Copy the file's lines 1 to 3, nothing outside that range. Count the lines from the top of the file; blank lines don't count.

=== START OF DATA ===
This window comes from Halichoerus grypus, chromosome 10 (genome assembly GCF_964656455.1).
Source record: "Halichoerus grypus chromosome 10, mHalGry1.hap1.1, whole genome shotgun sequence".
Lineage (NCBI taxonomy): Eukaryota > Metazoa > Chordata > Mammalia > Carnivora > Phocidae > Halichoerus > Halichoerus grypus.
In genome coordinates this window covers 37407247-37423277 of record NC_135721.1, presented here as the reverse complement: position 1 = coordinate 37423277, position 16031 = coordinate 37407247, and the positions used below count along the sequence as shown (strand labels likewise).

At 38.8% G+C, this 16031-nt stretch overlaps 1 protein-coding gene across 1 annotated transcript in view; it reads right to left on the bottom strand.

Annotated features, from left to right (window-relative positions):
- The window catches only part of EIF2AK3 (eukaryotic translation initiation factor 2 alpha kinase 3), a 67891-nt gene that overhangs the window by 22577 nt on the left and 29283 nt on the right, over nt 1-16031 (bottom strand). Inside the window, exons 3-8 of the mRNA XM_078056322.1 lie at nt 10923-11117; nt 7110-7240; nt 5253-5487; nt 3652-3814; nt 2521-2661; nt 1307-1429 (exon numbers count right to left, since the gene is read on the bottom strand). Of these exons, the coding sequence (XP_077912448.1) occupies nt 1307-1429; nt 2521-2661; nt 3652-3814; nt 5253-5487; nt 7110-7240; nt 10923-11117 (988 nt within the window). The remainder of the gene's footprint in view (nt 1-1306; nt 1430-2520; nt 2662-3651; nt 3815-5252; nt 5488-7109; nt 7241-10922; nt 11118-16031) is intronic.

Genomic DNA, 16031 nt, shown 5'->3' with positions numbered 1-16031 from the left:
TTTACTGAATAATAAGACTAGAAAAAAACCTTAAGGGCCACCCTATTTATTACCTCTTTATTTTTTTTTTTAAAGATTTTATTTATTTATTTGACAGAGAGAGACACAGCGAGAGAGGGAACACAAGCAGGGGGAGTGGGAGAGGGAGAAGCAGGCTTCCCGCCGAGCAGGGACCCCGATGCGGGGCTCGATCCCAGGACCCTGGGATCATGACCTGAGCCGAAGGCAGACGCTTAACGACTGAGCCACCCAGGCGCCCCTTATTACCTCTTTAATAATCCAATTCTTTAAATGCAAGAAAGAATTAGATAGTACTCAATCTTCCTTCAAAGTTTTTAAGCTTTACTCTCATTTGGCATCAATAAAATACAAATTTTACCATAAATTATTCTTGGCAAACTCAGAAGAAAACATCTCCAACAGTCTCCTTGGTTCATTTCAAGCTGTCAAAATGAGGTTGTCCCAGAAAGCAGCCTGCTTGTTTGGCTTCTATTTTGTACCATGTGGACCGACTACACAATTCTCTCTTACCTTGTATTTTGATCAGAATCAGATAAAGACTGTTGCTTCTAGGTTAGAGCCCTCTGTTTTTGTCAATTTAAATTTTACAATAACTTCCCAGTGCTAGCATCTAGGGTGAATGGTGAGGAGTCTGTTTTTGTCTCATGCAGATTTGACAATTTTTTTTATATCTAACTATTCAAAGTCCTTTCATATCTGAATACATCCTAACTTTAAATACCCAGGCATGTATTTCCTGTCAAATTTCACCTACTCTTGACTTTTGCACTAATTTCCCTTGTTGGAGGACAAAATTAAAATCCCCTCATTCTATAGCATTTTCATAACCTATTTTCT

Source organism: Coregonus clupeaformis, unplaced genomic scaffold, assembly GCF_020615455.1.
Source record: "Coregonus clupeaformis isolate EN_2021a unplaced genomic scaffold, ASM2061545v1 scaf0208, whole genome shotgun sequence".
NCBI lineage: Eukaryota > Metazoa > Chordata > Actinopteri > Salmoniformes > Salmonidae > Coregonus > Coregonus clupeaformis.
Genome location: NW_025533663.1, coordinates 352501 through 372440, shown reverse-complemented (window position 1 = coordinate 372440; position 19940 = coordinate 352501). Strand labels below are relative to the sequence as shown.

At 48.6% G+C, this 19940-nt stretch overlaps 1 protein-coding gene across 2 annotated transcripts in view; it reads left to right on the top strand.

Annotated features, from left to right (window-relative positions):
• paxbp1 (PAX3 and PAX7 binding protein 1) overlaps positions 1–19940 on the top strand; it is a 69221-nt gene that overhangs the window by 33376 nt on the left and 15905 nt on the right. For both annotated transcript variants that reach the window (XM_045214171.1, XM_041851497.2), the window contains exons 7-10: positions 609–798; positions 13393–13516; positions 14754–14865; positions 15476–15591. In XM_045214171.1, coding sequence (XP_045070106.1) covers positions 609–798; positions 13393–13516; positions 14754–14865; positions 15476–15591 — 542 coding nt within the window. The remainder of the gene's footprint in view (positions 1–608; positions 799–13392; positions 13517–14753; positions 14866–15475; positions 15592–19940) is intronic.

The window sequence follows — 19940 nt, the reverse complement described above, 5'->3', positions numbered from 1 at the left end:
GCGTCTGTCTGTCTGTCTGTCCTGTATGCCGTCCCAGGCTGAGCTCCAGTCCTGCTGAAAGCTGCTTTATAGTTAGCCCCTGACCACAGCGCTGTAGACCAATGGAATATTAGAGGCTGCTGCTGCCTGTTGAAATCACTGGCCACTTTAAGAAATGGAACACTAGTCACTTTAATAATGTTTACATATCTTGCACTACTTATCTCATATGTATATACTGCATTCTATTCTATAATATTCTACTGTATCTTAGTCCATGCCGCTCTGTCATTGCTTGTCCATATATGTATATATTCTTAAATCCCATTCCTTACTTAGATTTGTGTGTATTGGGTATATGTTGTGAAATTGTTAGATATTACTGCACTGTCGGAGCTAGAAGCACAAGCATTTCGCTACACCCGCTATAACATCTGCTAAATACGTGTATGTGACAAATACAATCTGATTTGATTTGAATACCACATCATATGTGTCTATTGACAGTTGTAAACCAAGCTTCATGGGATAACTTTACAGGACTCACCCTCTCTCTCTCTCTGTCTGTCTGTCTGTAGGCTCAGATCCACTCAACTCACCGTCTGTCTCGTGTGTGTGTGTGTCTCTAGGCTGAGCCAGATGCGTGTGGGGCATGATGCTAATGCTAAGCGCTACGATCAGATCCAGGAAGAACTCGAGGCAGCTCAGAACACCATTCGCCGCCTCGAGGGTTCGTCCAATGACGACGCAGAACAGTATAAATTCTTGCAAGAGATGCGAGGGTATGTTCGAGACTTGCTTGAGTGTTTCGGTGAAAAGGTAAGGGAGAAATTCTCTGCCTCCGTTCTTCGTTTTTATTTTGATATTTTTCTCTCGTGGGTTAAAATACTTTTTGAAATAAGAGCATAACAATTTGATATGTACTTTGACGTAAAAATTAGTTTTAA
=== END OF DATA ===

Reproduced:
This window comes from Halichoerus grypus, chromosome 10 (genome assembly GCF_964656455.1).
Source record: "Halichoerus grypus chromosome 10, mHalGry1.hap1.1, whole genome shotgun sequence".
Lineage (NCBI taxonomy): Eukaryota > Metazoa > Chordata > Mammalia > Carnivora > Phocidae > Halichoerus > Halichoerus grypus.